Hayley Sharpe: Looking back
Hayley Sharpe was a PhD student in the Cell Biology Division from 2006-2010. She is now a tenure track Group Leader at the Babraham Institute. For the 2020 LMB Alumni Newsletter, Hayley shares some memories from her time at the LMB.
I was a PhD student in Sean Munro’s lab from 2006-2010. Prior to that I had completed an undergraduate master’s degree in Biochemistry at the University of Bath. I was the first in my family to go to University, so I will be honest and admit that I was rather ignorant of the prestige of the LMB. I just really enjoyed my membrane trafficking lectures and lab experiences. My lecturers recommended Sean’s lab, so I contacted him and applied. I think I have Alison Gillingham in his lab to thank for being a Bath trailblazer.
I have great memories of my time at the LMB. I was part of the first student symposium committee. We invited some fantastic speakers to the LMB. A few of us hosted Jennifer Lippincott-Schwartz. We had an hour or so before the dinner and she insisted on having a go at punting and seeing the colleges. We did both, including getting chased out of St John’s by the porters!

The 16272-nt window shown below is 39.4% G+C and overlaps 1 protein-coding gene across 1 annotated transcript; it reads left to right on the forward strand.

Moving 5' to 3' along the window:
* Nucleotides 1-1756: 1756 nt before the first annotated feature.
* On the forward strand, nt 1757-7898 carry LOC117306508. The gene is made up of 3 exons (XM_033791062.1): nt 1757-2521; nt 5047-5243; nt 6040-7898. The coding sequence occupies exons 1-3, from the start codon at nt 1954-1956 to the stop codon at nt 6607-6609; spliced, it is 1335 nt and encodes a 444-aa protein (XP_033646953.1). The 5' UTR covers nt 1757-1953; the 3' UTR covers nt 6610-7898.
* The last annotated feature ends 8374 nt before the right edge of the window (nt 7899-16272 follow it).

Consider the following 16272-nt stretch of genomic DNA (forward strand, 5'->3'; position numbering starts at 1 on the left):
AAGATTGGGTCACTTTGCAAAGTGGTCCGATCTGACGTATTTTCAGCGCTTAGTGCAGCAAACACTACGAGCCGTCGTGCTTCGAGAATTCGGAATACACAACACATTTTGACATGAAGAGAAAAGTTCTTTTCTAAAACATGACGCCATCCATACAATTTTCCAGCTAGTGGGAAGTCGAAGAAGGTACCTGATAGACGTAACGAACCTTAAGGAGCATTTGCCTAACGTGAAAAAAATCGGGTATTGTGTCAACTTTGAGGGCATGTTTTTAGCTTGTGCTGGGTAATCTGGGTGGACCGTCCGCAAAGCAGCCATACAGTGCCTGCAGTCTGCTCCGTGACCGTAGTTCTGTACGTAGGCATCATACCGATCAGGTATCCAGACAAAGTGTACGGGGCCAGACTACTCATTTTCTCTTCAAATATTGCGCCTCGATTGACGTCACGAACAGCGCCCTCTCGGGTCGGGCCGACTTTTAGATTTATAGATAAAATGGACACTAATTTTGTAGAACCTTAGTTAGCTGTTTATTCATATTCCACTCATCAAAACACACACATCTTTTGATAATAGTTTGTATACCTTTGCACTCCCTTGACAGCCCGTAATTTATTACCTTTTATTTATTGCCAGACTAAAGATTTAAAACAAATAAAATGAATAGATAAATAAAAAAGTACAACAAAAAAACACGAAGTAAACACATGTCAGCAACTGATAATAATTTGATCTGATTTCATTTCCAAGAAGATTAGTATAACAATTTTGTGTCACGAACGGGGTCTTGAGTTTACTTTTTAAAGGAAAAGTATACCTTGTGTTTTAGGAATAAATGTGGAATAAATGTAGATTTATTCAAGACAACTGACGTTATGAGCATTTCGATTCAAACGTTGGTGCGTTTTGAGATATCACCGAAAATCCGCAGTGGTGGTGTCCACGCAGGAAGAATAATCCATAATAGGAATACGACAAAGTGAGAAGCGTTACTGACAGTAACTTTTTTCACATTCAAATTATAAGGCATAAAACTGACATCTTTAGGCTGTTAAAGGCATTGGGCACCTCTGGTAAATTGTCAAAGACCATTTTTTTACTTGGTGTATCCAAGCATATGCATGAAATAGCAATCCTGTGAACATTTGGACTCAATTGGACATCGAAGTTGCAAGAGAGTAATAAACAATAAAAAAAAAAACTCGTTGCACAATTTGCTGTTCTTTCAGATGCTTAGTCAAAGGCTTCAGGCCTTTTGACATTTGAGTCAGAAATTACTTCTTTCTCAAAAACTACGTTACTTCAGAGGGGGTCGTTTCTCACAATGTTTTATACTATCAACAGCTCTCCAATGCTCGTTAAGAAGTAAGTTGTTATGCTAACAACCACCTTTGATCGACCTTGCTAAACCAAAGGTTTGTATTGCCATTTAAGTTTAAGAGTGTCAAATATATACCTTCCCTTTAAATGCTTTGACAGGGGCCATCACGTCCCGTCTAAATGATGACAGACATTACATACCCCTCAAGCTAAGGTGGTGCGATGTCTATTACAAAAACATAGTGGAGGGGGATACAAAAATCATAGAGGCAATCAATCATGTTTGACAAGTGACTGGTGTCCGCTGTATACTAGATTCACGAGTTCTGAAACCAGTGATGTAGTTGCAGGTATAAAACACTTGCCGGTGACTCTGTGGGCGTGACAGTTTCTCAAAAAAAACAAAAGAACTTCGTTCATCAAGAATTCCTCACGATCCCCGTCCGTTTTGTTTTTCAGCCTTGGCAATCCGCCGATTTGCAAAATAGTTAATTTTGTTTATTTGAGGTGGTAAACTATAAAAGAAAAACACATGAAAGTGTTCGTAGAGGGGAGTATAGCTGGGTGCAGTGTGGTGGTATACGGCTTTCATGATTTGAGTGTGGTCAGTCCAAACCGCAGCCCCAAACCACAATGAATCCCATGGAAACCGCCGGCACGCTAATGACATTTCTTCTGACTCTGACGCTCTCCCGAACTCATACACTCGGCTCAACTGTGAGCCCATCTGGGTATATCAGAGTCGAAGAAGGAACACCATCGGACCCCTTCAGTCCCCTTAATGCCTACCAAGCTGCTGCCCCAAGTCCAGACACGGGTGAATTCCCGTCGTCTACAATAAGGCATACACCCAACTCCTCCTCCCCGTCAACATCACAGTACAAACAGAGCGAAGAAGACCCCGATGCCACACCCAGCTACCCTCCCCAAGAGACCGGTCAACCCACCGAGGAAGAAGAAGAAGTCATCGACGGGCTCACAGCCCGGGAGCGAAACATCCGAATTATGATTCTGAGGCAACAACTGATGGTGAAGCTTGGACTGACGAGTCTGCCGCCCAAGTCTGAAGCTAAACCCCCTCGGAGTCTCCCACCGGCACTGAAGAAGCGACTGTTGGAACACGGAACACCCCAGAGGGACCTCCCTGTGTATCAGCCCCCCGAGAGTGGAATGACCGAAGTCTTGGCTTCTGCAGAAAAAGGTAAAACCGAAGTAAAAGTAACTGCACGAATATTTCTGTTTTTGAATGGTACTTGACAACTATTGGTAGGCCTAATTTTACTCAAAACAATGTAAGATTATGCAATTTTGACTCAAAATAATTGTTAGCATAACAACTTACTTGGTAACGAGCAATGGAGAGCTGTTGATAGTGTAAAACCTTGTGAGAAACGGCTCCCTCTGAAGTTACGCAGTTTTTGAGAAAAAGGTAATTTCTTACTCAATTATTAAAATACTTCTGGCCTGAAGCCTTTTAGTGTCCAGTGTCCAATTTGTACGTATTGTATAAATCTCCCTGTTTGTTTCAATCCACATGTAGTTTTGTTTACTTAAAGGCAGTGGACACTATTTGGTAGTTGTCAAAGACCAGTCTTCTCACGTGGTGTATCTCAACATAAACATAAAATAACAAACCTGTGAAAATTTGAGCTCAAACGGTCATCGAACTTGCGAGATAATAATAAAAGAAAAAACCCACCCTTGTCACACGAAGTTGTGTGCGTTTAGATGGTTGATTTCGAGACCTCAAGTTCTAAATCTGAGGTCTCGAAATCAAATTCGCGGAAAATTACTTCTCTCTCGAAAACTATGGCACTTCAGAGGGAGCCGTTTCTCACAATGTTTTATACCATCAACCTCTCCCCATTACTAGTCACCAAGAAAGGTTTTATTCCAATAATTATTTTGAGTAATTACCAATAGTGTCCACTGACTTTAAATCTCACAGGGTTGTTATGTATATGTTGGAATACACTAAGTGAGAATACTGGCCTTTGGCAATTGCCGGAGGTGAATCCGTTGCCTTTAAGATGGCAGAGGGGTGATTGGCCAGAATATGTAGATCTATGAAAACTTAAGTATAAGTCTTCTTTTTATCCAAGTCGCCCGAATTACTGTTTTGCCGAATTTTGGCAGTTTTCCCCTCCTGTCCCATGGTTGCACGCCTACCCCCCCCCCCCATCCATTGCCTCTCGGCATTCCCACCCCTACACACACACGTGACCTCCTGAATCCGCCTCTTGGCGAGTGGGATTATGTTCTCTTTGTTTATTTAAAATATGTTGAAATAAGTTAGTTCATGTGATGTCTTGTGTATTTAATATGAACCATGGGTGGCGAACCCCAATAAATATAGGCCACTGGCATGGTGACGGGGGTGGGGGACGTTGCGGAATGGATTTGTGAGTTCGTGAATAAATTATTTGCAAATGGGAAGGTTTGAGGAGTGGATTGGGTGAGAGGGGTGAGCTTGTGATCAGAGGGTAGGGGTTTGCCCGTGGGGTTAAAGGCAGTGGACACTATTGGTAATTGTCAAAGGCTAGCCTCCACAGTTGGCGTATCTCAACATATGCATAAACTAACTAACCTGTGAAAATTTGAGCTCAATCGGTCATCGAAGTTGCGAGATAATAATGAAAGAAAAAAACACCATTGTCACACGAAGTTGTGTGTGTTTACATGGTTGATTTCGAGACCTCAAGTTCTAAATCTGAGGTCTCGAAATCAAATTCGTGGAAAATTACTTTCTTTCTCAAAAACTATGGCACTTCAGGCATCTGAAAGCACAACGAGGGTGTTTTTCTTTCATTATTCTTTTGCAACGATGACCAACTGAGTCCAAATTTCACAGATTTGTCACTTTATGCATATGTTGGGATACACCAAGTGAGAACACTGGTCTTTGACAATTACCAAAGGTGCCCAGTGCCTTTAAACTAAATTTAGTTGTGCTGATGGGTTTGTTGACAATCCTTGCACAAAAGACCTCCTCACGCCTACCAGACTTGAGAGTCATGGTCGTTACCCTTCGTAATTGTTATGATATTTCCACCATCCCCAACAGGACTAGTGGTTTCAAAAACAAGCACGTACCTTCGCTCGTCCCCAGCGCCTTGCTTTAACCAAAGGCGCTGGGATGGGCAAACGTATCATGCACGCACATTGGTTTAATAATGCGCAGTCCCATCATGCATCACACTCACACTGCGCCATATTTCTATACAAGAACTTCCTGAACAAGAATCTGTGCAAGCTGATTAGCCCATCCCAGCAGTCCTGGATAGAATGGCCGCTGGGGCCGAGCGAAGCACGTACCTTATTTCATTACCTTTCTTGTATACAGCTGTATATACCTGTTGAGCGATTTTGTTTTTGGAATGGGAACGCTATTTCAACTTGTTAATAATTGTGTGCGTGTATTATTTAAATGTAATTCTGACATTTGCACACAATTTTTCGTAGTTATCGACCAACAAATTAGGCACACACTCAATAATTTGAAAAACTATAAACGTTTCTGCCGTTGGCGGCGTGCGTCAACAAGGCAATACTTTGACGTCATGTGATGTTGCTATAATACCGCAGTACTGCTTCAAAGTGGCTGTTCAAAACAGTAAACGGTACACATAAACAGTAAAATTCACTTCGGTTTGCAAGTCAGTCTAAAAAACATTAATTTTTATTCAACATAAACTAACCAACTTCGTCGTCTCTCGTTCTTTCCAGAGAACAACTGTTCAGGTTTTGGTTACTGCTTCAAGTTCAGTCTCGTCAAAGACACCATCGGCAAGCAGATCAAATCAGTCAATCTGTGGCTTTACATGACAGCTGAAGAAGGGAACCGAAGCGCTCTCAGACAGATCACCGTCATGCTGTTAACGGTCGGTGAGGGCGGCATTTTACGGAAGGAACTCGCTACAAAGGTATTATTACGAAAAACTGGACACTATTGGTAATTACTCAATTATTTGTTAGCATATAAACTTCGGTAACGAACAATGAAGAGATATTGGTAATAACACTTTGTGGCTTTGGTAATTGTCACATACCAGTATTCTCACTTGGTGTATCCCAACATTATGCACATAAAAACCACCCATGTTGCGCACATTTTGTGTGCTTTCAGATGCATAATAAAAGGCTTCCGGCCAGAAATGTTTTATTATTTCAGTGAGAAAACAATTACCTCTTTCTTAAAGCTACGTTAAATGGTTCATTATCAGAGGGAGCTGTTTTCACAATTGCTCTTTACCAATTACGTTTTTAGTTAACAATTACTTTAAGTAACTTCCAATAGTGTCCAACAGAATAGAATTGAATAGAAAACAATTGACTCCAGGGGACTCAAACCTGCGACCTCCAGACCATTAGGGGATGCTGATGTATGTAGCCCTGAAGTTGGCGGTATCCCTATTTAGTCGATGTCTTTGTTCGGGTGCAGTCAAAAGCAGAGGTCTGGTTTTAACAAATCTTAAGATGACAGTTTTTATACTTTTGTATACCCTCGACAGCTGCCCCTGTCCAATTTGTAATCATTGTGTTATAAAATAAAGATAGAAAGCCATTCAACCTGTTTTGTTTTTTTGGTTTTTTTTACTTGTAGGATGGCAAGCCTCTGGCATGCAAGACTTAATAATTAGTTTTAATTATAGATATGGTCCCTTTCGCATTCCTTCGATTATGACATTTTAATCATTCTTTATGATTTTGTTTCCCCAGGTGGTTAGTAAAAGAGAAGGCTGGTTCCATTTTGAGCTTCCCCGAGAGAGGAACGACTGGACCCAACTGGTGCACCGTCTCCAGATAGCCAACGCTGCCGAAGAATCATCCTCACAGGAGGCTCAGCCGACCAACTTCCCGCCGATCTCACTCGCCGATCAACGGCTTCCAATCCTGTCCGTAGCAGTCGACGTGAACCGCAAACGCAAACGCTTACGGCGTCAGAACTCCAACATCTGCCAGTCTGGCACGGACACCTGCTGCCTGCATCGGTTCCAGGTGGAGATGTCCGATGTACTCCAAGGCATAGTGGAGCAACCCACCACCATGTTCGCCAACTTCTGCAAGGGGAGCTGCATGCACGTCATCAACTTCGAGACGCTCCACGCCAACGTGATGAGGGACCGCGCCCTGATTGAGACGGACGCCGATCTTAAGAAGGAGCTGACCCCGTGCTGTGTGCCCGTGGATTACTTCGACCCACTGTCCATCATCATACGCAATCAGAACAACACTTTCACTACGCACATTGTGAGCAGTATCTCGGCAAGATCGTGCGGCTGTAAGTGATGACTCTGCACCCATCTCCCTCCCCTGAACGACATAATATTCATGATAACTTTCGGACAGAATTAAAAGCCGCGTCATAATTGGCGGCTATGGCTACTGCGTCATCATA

One of the amazing parts of being at the LMB was the abundance of Nobel prize winners and people who either invented or discovered something so fundamental. Aaron Klug would be in the canteen every day. Brad Amos, co-inventor of the confocal microscope, would join us for lunch. And Barbara Pearse, who discovered clathrin, would share her apple crop with us.
The encounters with Brad led to me being cast in one of his infamous Christmas skits as Snow White – the PhD student with the key to “eternal life” (also known as the Yamanaka factors).
The LMB experience would not have been complete without a Nobel prize! We had the opportunity to celebrate Venki’s prize in 2009. My favourite memory was people pointing out the hole in the jumper he was wearing – such was his lack of extravagance. Now I am really pleased that he is Head of the Royal Society who part-fund my current fellowship.
Learning from peers and talking to others about their research has been a key part of my career. The LMB canteen is famous and the institute culture is remarkably sociable. You can get ideas from anywhere. I am still in touch with many friends that I made at the LMB. Finally, I am very grateful that I have been able to keep in touch with Sean – who I still see as an important mentor.
After my PhD, and short stint as a postdoc in Sean’s lab, I went on to Genentech to do a postdoc in the lab of Fred de Sauvage. In 2016, I set up my lab at the Cambridge Institute for Medical Research as a Wellcome Trust Sir Henry Dale fellow. In 2019, I joined the Babraham Institute as a tenure track group leader – my group is interested in understanding the functions of the protein tyrosine phosphatases. Recently I was selected to join the EMBO YIP and awarded a Lister Research Prize Fellowship.
Hayley Sharpe, December 2020